Once Upon a Time, News Was Fair
In the era of the web, everything has changed. Now, publication is too easy; almost every view, no matter how extreme, can have a large presence on the web, causing resharing and confusion. To make matter worse, we are in the era of 'Big Data' - which means that a lot is know now about every person and group. Appeals can be targeted to very small groups, even to one person to manipulate them by feeding information about their main issue, and draw them into a group. People feel some kind of meaning in such a message, unaware they are being manipulated. Guns are a good example - there is a huge disparity now between facts about gun violence versus what people believe.
The Fairness Doctrine required newscasters to present news that was fair and balanced; but this was eliminated in 1987. It seems that news is more deeply impacted by the internet and social media than anyone ever expected. A Twitter feed with millions of followers has an unfair advantage. We need new versions of the Fairness Doctrine, and the Equal Time Rule, too.
Technology can help. For example, if the sitting president uses social media - such as tweets, and has millions of followers, it would be fair to have a new kind of equal time rule that let the other party reply to all of those same users - and this is something that Twitter could build into the platform, if Congress made suitable changes to laws about how officials address the public.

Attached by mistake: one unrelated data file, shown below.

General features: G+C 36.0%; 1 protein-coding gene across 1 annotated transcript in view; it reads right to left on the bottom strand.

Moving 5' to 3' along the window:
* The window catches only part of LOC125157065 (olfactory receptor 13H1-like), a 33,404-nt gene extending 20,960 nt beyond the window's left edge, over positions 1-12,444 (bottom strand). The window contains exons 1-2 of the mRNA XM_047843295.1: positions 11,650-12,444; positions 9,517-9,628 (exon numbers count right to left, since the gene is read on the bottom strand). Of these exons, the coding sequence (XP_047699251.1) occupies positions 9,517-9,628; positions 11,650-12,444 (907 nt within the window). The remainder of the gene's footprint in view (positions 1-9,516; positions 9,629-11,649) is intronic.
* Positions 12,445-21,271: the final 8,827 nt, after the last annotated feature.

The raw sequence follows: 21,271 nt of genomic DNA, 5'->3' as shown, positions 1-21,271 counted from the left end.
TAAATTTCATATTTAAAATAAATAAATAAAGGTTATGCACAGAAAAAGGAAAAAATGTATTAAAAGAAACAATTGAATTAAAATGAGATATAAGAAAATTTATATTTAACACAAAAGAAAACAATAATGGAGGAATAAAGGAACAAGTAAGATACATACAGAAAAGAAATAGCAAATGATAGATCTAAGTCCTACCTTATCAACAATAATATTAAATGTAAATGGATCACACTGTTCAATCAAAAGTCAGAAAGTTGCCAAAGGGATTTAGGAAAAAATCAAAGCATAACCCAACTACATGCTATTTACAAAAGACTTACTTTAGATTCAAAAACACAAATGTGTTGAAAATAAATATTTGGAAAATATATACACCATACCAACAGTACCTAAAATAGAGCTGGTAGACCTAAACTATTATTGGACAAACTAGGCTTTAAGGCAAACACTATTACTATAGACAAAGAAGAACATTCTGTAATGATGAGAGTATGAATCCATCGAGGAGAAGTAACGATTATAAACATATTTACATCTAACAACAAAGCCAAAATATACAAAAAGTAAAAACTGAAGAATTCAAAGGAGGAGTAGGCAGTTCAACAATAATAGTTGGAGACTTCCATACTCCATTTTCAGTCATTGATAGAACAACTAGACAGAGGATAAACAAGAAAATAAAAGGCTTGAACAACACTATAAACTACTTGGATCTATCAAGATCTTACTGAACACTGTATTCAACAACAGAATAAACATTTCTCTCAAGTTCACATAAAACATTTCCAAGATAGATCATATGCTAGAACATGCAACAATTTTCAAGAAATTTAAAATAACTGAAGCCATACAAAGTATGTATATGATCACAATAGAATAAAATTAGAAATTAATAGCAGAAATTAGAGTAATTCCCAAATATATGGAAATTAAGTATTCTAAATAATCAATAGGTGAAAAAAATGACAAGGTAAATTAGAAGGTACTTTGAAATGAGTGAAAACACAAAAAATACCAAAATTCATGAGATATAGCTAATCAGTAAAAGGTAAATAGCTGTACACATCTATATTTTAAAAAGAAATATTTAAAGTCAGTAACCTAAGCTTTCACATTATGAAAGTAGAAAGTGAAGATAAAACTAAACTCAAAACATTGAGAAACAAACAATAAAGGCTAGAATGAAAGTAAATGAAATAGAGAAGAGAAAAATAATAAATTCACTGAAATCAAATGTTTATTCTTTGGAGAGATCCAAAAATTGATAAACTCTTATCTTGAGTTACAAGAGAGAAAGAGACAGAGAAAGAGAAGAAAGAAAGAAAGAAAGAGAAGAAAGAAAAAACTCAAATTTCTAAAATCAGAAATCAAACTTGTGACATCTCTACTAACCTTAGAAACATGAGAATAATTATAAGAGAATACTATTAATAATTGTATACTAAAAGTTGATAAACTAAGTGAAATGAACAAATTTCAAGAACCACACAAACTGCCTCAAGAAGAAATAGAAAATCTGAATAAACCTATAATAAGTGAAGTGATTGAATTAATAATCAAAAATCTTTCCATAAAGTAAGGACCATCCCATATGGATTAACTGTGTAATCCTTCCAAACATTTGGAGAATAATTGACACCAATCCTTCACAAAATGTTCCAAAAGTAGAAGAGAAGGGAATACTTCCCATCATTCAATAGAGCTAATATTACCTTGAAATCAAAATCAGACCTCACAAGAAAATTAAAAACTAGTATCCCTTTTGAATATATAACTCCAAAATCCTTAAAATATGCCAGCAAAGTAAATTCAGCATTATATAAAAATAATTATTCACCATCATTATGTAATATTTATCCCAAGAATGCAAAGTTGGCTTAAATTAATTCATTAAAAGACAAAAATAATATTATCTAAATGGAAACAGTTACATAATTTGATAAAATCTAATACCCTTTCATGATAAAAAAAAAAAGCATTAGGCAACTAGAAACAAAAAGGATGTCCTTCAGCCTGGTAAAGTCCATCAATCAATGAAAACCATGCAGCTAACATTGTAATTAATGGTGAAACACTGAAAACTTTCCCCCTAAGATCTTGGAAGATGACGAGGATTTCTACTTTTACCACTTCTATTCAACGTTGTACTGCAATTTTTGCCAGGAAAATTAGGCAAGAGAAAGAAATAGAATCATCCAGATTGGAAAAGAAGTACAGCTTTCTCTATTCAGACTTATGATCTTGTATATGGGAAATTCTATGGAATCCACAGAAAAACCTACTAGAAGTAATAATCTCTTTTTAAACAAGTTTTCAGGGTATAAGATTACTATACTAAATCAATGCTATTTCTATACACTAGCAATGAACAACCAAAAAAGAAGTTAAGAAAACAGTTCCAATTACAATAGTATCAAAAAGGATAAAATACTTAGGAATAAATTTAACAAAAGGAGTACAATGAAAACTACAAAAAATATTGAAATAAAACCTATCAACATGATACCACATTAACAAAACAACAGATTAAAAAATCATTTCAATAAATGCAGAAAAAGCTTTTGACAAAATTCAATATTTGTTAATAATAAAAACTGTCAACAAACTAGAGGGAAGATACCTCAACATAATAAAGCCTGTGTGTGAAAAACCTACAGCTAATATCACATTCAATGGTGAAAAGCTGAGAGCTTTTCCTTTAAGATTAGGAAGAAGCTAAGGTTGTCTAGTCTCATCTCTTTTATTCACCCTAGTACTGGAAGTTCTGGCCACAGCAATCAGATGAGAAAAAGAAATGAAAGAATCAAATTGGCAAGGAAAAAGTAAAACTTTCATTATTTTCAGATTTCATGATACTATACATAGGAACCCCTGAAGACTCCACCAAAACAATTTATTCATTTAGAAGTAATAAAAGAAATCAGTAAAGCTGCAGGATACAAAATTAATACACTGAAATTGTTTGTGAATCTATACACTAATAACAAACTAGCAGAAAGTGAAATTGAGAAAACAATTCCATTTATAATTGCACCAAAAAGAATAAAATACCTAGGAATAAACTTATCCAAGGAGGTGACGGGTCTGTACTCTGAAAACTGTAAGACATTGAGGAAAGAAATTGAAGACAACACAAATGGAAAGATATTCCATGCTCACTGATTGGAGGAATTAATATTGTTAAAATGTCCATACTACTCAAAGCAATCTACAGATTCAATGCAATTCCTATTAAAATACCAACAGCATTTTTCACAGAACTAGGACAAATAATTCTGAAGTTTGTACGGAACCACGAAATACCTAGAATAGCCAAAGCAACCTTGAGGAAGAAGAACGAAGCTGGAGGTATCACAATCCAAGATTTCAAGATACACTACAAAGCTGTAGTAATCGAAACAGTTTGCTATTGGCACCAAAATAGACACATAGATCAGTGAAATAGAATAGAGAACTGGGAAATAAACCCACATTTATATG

There are many things that can be done. Fact-checkers are a start, so people have resources to check truthfulness. The large social media platforms are working on automated tools to reduce hate speech and to ensure more accuracy. News source matters, too - if Russia is manipulating US voters via social media posts, we need to find ways to stop that. But we can never have a comprehensive solution until the largest news agencies all try harder to avoid politicization, avoid being manipulated by candidates and officials, to be more accurate, and to use non-political verbiage.
We are working on some ideas of our own for how a news item evolves as it gets shared; there are ways to help preserve accuracy, and we will release more information on this soon.
Checkout our top nav bar there is a pull-down menu called "Fact Check' that has a lot of fact-checking resources.